Any tropical skin infection or infestation can present as a primary condition or a secondary manifestation of disease elsewhere in the body. Some examples of the former are Madura foot, simple cutaneous leishmaniasis and cutaneous larva migrans, while the latter encompass systemic conditions such as leprosy, kala-azar and coccidioidomycosis.
Cutaneous infections are commonly found in returning travelers, as well as in immigrants from tropical countries. Their delayed diagnosis is common, as they often represent a challenge for clinicians in the industrialized world. Therefore a thorough history-taking that leads to establishing a morphological and topographical diagnosis is warranted.
Specific epidemiological settings in the tropics determine exposure, as well as attack rates from specific diseases. Four classical tropical infections that are encountered in travelers returning from tropical countries are cutaneous leishmaniasis, cutaneous larva migrans, myiasis and tungiasis.
Leishmaniasis is a disease endemic in approximately hundred countries (with 350 million people constantly at risk) and caused by protozoan organisms of the genus Leishmania transmitted to humans by the bite of infected female sandflies. Most Leishmania spp. can cause skin or mucocutaneous disease, with 1.5 million new cases of cutaneous leishmaniasis occurring every year.
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The bite of a sandfly induces an inflammatory nodular or papular lesion that slowly progresses for several weeks. Approximately 6-8 weeks after the bite a violaceous nodule starts to get bigger and an ulcer covered by a thick crust develops. Advanced late forms present with scarring, skin atrophy and pigmentary changes.
A particular localized form known as “chiclero ulcer” affects the helix of one ear and is caused by Leishmania braziliensis or Leishmania mexicana. Post-kala-azar dermal leishmaniasis is a form of the disease where pigmented and hyperkeratotic lesions are seen on the body surface.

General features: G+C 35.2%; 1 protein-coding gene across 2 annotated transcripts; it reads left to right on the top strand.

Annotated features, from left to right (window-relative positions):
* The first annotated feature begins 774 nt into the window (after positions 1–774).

Cutaneous larva migrans
Cutaneous larva migrans is dermatosis that results from the accidental penetration of the skin by parasitic larvae from domestic bovine, canine and feline hosts. A close contact with human skin enables the infective larvae (which are developed in the soil from ova passed in the stool) to burrow into the epidermis and cause clinical disease.
Principal etiologic agents are Ancylostoma braziliense, Ancylostoma ceylanicum, Ancylostoma caninum and Uncinaria stenocephala, but a plethora of other species can be implicated as well. Albeit it is considered a self-limiting disease, the skin pathology can persist for months if not treated swiftly.
Main anatomical site affected by cutaneous larva migrans is the plantar region of one or both feet, where a pruriginous papule forms at the site of penetration within one day. An elevated, serpiginous and erythematous larval track starts progressing in a curved fashion, while at the same time itching becomes more and more intense (often resulting in excoriations due to scratching).
Myiasis and tungiasis
Some dipteran species in larval stages (maggots) have the ability to colonize human skin via direct deposition of eggs, contamination by soil, using insects as vectors or by actual penetration into the skin – causing a disease known as myiasis. In the tropical region Dermatobia (human botfly) and Cordylobia (tumbu fly) are genera that are most commonly encountered.
Myiasis presents as a tender lesion similar to boil which starts as a papule and subsequently enlarges into a nodule. Central punctum that enables larva to breathe is observed, and occasional movement of the larva can be noticed by an infected individual. In some instances clinical appearance akin to cutaneous larva migrans is reported.
Tungiasis represents a localized skin disease caused by the burrowing flea Tunga penetrans that usually affects one foot. This flea penetrates the soft skin on the toe-web spaces, although other areas of the foot can be affected. The diagnosis is established clinically by considering the dynamic nature of the lesion morphology.
First stage of tungiasis is characterized by a small reddish spot approximately 1 millimeter in size. One to two days after penetration a growing whitish nodule develops, while in stage three (up to three weeks after penetration) a glass-like white patch that has well-defined borders and a central black dot is observed (often associated with hyperkeratosis).
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